Guest post by Aamira Martinez
I was so happy when my friend, Aamira, decided to share her journey and wisdom about her marathon journey with lifepoints. Aamira is a respected actress, runner, and world traveler. I hope you are inspired as much as I am about her post below.
Sometimes, you need a huge goal to remind you of how strong
you truly are.
Two years ago, I was diagnosed with PCOS, a hormonal
imbalance that occurs in about 20% of women. This diagnosis
came after countless misdiagnoses, three endocrinologists, three
nutritionists, and a dose of fat shaming. You see I’ve always
been passionate about fitness and clean eating. In fact prior to
when I started experiencing symptoms, I’d been toying with the
idea of entering a fitness competition. But I started noticing how
my body was betraying me.
For starters, I was consistently waking up exhausted. No
matter how much caffeine I would drink, I couldn’t seem to lift the
foggy feeling. It would only get worse as the day progressed. I
still committed to working out, but I didn’t have the same vigor. I
also started to gain a lot of weight quickly, despite eating healthy.
In just two months. I gained 30 pounds. I sought out help, did my
research, all the right things, and yet I couldn’t get any definitive
answers. Until I was finally given the proper diagnosis after a
blood test. The answer had been there all along. PCOS.
By this time, I was mentally exhausted. I was depressed
and my mind and body needed to heal and rebalance. I made
the decision to eat a plant-based, gluten free diet and slowly my
body began to heal. Once I felt strong enough, I decided to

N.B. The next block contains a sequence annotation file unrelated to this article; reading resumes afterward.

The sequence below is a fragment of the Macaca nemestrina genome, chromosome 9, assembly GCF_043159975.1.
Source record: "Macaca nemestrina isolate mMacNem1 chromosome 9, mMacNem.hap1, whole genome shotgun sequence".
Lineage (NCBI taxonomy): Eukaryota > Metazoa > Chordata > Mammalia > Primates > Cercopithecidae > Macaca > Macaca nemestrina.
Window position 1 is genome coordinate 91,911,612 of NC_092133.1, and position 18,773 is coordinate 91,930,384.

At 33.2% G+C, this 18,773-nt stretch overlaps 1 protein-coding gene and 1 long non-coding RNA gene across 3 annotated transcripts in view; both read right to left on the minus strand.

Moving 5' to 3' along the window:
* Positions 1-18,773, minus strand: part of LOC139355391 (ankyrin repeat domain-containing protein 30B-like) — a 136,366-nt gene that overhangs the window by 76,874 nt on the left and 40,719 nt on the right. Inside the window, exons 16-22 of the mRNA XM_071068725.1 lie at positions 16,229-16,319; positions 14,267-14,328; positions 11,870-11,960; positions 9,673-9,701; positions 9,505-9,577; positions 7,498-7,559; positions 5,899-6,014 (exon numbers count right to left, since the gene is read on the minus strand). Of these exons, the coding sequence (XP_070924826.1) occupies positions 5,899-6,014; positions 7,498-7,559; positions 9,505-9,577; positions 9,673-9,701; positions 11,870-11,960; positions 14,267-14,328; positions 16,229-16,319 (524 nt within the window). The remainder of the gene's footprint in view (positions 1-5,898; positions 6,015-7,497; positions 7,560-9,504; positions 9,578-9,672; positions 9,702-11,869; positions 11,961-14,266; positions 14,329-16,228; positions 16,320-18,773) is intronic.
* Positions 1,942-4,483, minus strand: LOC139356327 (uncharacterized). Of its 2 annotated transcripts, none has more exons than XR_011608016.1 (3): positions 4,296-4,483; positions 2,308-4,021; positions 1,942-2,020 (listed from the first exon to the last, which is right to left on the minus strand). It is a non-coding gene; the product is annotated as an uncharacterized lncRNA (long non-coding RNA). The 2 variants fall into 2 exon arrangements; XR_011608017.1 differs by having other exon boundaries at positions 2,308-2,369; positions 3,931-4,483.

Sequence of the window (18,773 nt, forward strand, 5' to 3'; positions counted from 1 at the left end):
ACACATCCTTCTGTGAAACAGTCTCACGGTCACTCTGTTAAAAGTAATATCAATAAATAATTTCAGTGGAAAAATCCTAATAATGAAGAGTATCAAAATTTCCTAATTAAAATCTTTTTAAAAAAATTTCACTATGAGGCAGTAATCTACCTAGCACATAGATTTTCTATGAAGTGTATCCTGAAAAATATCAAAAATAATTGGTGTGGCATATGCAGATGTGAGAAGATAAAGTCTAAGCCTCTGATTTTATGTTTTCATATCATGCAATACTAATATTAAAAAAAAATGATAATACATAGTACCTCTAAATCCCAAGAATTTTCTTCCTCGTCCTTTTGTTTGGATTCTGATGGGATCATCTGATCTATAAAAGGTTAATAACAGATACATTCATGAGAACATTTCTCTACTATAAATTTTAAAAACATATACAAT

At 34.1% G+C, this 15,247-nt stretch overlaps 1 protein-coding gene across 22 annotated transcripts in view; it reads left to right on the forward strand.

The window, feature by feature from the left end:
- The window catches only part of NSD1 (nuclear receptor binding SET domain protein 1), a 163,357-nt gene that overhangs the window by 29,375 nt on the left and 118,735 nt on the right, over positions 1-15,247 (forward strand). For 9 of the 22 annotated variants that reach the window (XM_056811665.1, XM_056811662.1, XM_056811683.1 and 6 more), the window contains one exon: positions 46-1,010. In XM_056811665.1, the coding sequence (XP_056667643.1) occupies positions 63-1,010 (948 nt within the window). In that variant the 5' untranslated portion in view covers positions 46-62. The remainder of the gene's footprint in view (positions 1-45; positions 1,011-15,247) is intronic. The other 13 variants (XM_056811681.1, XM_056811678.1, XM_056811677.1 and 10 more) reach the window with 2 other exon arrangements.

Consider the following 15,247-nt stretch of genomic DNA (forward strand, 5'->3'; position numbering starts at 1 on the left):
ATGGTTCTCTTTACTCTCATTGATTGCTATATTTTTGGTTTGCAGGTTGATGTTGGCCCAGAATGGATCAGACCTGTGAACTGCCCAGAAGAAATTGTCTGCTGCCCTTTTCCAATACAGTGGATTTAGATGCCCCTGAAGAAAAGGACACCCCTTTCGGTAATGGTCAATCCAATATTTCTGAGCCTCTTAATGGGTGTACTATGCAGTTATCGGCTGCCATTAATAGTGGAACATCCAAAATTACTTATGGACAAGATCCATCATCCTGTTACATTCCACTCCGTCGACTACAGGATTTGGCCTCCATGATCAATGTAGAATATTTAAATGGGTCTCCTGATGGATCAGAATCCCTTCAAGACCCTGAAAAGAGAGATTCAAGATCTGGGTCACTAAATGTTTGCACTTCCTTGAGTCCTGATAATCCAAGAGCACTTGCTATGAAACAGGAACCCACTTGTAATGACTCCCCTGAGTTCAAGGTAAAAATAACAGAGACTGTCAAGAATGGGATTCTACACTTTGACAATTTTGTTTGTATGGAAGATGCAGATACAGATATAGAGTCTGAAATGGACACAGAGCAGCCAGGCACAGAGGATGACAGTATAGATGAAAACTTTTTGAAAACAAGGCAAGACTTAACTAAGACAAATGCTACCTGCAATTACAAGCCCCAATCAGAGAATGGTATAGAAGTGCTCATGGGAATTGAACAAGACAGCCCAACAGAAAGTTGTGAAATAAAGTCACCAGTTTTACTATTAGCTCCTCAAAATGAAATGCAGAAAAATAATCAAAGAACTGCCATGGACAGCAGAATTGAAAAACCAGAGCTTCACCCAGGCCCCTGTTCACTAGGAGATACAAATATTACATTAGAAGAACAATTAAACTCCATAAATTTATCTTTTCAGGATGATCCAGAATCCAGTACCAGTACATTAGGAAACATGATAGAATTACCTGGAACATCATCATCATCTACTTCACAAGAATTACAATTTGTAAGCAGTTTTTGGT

challenge myself: I would run in the New York City Marathon. It
had always been a dream of mine to run a marathon. I love
physical challenges and the structure of a training plan. But I
never imagined how much it would test me mentally.
The bulk of training happens in the summer months. If
you’ve ever experienced summer in New York City, you know it’s
brutal. It’s hot, humid and unrelenting. It’s definitely not for the
faint of heart. I committed to free running, meaning I would not
listen to any music or podcasts to distract myself from the
mileage of the day, but rather I would listen to my breathing and
focus on being in tune with my body.
I’m not going to lie, at first it was awful. No upbeat pop
music to get me going? Alone with my thoughts? But I found as I
continued training this way, I was slowly building up my willpower and mental strength. I found myself thinking, “Well, if I can run 10
miles, I can do anything.” Because of the intensity of training, it
forces you to look at your inner fears and confront them in such a
way that you realize things aren’t so scary. All you need to do is
show up and do your best.
My favorite run throughout my entire training was my final
run of 20 miles. Think about this for a moment, 20 MILES. I’d be
lying if I didn’t say I was nervous as hell. I set off at 5 o’clock in the morning, and as I settled into my pace, it dawned on me how
incredibly resilient and strong my mind and body were. It is hard
coming back from an illness or an injury and yet here I was
running 20 miles, feeling strong and powerful. When I reached
mile 20, I felt elated and euphoric. I had done it. I had not only
committed to myself and my goal, but I had gained an inner
strength that was profound. And that feeling grew stronger when
I crossed the finish line at the NYC Marathon!
Nowadays, whenever I feel fear or insecurity, I’ll whisper to
myself, if you can run a marathon, you can do anything.
To see more of Aamira’s journeys, follow her on instagram